Foursquare is the big leader in the location-based services (LBS) field, but other service are starting to catch up. People are becoming more aware of the fact that their Smartphones include GPS satellite technology and they can use this technology for a whole raft of applications.
One example of the expanding use of this technology is Facebook places. Now it’s possible to know when our friends are at the super market or watching the new Harry Potter movie -Great!?.
Another probably more useful application but more consumeristic is the Checkpoints app. This app lets you earn points as you shop, that’s the last thing we need more incentive to buy some cosmetics or junk food that we didn’t really need.
The CEO of Checkpoints, Mark DiPaola, does have an interesting point to make about the future of location-based services. He states ‘Gone is the novelty of checking in simply for ‘bragging rights’…Consumers will require real value in exchange for their attention and participation. Mainstream consumers begin to see the benefits of LBS apps – particularly around making shopping more personal – without compromising their privacy’.
Mr. DiPaola is basically saying that just letting somebody know where you are, just like Facebook places, is boring and people want to do more. However, it may not be the case that people really want to use LBS for shopping and that by its nature the service cannot be private. To use these services you have to let somebody or something know where you are all of the time, not exactly private.
The Future of Location-Based Services
There is a hope that LBS can bring the online and offline worlds together. It may drive people into shops in the real world instead of choosing to always shop online.
Having read the interview between WebProNews and Mark DiPaola I may have stumbled across cheesy business speak (seemingly only capable by young American entrepreneurs) of the year, with phrases such as ‘robust multi-level relationships with consumers’ and ‘deep immersive consumer experiences’. Most people (me and people I know) shop for things they need to live and sometimes buy themselves a treat (not exactly deep and meaningful); I don’t know what sort of people Mr. DiPaola knows.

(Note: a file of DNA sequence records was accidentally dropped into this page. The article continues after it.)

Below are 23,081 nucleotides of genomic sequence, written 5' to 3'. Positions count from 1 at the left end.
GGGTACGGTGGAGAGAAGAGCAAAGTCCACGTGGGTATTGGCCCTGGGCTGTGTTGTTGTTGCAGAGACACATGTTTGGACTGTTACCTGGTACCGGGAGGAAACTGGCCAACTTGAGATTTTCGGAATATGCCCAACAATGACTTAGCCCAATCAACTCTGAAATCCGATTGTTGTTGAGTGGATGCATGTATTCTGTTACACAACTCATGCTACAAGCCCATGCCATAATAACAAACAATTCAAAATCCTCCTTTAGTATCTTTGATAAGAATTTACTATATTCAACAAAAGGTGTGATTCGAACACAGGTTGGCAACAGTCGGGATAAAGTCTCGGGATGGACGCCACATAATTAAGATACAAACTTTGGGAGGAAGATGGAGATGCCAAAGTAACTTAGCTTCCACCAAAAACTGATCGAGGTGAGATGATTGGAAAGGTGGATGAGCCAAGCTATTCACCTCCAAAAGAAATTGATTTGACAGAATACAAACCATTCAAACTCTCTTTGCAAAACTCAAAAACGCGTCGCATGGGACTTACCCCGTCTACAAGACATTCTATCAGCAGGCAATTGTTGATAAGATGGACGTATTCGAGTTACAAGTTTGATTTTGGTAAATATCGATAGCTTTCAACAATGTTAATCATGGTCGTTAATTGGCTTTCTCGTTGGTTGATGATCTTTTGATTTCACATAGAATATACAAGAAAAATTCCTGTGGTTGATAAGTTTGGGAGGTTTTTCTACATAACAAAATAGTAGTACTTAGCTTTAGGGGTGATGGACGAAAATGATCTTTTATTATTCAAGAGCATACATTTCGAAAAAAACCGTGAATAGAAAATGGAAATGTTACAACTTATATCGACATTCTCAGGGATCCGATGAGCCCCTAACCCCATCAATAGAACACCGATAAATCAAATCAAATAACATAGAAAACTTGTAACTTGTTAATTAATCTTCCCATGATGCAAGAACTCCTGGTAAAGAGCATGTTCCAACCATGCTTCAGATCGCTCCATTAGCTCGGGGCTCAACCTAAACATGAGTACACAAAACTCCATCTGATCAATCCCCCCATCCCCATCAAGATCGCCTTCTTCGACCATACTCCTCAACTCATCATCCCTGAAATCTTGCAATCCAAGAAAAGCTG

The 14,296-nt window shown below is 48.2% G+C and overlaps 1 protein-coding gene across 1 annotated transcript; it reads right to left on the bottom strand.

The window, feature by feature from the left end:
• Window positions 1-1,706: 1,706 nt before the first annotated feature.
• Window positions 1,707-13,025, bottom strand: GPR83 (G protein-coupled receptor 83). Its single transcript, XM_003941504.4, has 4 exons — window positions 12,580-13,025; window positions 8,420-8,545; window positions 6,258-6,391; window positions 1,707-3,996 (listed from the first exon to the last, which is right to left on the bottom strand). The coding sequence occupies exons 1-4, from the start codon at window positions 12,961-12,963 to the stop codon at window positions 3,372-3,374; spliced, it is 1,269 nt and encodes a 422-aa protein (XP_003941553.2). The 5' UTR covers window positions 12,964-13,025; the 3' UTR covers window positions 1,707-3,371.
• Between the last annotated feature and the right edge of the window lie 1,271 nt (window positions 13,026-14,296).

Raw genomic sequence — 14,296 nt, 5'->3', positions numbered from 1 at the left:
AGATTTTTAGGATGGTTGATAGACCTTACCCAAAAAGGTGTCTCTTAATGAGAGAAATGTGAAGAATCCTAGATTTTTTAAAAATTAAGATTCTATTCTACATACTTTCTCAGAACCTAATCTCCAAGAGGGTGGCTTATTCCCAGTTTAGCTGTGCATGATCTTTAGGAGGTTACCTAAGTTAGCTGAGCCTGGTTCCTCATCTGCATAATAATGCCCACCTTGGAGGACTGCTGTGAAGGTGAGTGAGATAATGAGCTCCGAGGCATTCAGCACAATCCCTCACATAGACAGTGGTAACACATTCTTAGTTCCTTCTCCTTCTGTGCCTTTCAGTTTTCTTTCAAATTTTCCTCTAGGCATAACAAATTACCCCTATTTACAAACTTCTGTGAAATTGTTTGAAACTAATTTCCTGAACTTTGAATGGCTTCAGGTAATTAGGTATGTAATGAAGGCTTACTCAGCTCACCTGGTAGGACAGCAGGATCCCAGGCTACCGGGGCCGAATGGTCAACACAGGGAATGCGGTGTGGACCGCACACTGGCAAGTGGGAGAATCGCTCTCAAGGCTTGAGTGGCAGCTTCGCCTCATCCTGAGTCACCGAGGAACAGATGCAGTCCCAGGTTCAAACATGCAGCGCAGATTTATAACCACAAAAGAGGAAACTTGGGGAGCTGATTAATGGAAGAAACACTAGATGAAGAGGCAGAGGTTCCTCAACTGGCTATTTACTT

Moving away from the consumeristic world and into a world that’s a little more exciting, location-based services have some nice potential in TV.
The independent production company Endemol USA has signed a deal with Foursquare. The two companies will work together to build a television series that combines Foursquare’s location-based mobile gaming platform and Endemol TV production abilities.
There is little information available in exactly how the technology will work but there is talk of LBS to be used to emulate the competition and travel aspects of reality shows such as The Amazing Race.
The future of location-based services is certainly bright especially in the consumeristic world. I’m not sure about ‘deep immersive consumer experiences’ but I do know that people love deals and bargains. The TV thing is not something people totally understand yet but it is certainly interesting to watch how Foursquare will utilize its 5 million membership in this endeavor.